Written by Shelly Teng ’15
Passion. I’ve heard this word all too much during my past two years at IMSA. Lately, and fittingly, I’ve heard it associated with a slew of negativity. The word plagues our campus, seemingly in a way that no longer holds holistic value. How is it that we have turned a word, so pure in its nature, into something that only elicits eyes rolls and scoffs?
Many of us came to this institution with steadfast drive, goals, and dare I say it, passion. These concepts were formless in their earliest conception, but they also held promise. And on the cusp of our induction to this academy, we were eager to mold them. As sophomores, we were unaffected by our surroundings, and passion still seemed innocent. But, just like so many things, the word grew and adapted to its environment.
What’s your passion? This question should not look foreign to any of you. It was probably some of the first words uttered as soon as we stepped foot onto the campus. In all of our naiveté, we looked up to our upperclassmen, admiring them for their tenacity and the clarity of their endeavors. Little did we know a bleaker reality was to come when we adapted to the “culture” of IMSA’s hunger for passion.
But, perhaps the root of this fault was that we were pressured to decide that we were passionate about some greater cause at the very moment we entered this school. We were expected to make a grand sacrifice to the society around us. We were coaxed into saying that in our growing adolescence, we knew exactly where we wanted to be and what we do twenty years from now.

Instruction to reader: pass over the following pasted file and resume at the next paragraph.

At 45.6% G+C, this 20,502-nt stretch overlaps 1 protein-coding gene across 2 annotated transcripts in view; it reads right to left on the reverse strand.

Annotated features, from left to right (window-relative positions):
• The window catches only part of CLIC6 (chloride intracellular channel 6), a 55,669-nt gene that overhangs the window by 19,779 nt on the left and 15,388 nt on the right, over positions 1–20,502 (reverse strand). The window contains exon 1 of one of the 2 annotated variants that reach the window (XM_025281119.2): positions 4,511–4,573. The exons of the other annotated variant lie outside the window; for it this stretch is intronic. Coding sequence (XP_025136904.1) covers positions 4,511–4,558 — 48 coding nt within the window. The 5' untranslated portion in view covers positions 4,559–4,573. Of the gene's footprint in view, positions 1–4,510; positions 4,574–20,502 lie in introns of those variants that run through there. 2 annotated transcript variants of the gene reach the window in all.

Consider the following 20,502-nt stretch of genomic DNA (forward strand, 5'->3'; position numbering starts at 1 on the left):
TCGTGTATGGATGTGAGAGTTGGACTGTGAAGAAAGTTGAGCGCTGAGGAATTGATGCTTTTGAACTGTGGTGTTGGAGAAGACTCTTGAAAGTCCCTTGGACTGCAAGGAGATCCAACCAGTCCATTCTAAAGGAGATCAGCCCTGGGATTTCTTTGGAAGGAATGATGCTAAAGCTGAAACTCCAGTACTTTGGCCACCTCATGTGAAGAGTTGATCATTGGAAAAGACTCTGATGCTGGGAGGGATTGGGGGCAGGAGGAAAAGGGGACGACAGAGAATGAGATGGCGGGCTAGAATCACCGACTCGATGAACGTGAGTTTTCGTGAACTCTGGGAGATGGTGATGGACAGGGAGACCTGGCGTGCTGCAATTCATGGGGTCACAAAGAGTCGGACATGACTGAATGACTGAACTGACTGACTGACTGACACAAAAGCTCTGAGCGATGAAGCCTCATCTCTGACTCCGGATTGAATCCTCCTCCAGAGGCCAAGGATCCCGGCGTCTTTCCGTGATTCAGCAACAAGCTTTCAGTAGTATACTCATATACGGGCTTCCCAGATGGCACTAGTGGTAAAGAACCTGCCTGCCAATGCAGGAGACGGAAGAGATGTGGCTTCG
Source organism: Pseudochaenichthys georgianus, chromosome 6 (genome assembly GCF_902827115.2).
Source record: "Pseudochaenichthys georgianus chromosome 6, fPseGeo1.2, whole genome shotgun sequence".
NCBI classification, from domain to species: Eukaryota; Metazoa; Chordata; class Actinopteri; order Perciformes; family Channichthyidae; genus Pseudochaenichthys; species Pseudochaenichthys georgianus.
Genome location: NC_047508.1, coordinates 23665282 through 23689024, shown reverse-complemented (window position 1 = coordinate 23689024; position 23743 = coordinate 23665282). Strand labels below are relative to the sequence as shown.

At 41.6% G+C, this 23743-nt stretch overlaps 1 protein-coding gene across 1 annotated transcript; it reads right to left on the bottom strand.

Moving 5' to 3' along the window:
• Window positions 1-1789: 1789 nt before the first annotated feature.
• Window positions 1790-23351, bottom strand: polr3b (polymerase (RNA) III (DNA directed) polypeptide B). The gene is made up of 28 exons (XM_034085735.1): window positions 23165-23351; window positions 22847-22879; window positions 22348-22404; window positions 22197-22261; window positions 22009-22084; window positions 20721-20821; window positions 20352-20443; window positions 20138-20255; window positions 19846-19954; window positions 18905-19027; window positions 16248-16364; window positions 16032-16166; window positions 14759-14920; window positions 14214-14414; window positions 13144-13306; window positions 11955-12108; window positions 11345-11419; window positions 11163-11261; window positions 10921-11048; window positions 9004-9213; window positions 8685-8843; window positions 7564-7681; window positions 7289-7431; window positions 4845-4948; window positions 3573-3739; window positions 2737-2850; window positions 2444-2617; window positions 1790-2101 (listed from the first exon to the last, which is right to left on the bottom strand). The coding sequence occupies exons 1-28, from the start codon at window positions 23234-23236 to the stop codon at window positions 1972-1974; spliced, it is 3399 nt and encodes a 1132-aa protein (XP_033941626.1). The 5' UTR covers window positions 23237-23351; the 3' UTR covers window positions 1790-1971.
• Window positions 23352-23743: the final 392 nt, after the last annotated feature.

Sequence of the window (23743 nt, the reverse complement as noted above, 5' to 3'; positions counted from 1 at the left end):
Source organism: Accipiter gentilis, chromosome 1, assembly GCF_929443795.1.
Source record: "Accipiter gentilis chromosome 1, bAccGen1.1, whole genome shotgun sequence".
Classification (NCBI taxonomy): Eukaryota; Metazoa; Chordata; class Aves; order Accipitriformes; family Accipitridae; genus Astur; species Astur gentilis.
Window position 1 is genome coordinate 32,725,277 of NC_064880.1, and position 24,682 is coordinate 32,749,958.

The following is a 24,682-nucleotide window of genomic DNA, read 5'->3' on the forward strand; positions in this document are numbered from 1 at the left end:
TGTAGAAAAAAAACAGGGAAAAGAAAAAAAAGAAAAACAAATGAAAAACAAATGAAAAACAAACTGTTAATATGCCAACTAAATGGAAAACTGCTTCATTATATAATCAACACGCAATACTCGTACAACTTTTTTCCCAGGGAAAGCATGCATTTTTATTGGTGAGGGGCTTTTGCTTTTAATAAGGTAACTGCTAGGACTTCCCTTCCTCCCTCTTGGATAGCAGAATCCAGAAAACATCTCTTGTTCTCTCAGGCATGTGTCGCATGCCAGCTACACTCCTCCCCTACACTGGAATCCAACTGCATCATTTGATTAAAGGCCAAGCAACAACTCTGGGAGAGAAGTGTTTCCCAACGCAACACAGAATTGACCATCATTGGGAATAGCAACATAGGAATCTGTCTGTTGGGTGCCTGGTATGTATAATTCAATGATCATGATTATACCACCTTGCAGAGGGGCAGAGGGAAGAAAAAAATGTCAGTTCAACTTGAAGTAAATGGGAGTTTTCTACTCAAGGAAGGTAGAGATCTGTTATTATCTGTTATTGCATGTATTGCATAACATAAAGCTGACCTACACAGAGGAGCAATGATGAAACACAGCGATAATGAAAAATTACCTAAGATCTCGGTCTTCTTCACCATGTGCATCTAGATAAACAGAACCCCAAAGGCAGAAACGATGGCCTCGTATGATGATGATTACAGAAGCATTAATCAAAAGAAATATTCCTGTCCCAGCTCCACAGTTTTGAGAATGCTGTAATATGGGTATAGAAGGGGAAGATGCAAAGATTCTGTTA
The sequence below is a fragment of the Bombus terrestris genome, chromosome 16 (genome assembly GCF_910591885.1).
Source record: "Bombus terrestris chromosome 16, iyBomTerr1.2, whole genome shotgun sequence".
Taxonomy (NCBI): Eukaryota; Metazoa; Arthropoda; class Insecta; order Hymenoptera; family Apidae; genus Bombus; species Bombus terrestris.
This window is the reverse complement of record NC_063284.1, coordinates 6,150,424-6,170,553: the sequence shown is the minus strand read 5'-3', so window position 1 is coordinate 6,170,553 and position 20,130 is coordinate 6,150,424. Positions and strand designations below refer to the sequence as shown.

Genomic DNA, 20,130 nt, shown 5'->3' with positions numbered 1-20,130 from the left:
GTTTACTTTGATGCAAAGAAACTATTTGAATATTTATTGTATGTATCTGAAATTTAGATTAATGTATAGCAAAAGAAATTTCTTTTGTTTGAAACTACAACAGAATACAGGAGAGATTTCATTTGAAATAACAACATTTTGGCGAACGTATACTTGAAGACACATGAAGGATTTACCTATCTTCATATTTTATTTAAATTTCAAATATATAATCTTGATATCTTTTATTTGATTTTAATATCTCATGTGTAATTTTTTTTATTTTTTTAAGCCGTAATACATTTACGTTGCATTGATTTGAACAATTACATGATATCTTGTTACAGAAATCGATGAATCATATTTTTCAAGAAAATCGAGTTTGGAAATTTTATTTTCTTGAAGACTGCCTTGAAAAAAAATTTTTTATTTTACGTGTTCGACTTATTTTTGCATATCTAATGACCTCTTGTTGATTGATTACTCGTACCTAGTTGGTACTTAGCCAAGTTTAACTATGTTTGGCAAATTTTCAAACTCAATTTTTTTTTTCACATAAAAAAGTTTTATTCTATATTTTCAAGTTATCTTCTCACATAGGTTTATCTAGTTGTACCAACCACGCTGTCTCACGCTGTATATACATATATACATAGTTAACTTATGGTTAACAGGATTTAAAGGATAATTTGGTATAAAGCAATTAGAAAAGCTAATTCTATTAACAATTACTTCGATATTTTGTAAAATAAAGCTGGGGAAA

We think of high school as a just another step towards the perfect white-collar job, 2.5 kids, and 401K retirement. We think that in order to reach this ultimate goal, we have to have a passion, whether it is genuine or not. And maybe, just maybe, that’s what is so cruelly altering the purity of the concept. We’re 18 – we shouldn’t have to have every detail of our future aspirations sketched out clearly. But because of the pressure that exists at IMSA, a lack of passion is equated with failure. So just like that, we pull wool over our eyes and convince ourselves that we have a passion just to avoid brutal judgment.
But the truth of the matter is that some of us just don’t have a passion. And should you be ashamed if you are one of those people? Absolutely not. But this attitude is simply not the attitude that IMSA fosters. So the alternative? Fabrication. Too easily, we can assign passion to one of the many activities that we frantically try to keep up with. We can say, “Oh yeah, that’s my passion.” Though at that point, I’d say we’re wrestling with an honesty problem.
So that, of course, begs the question: what is passion now? Well, it would be folly to argue our campus is devoid of it. Those who are safely anchored with a passion are commendable; but so are those who are still wandering aimlessly through their fleeting years at IMSA. High school should be a time of discovery, not perfection. But sadly, the demand for securing a passion has made it just the opposite.
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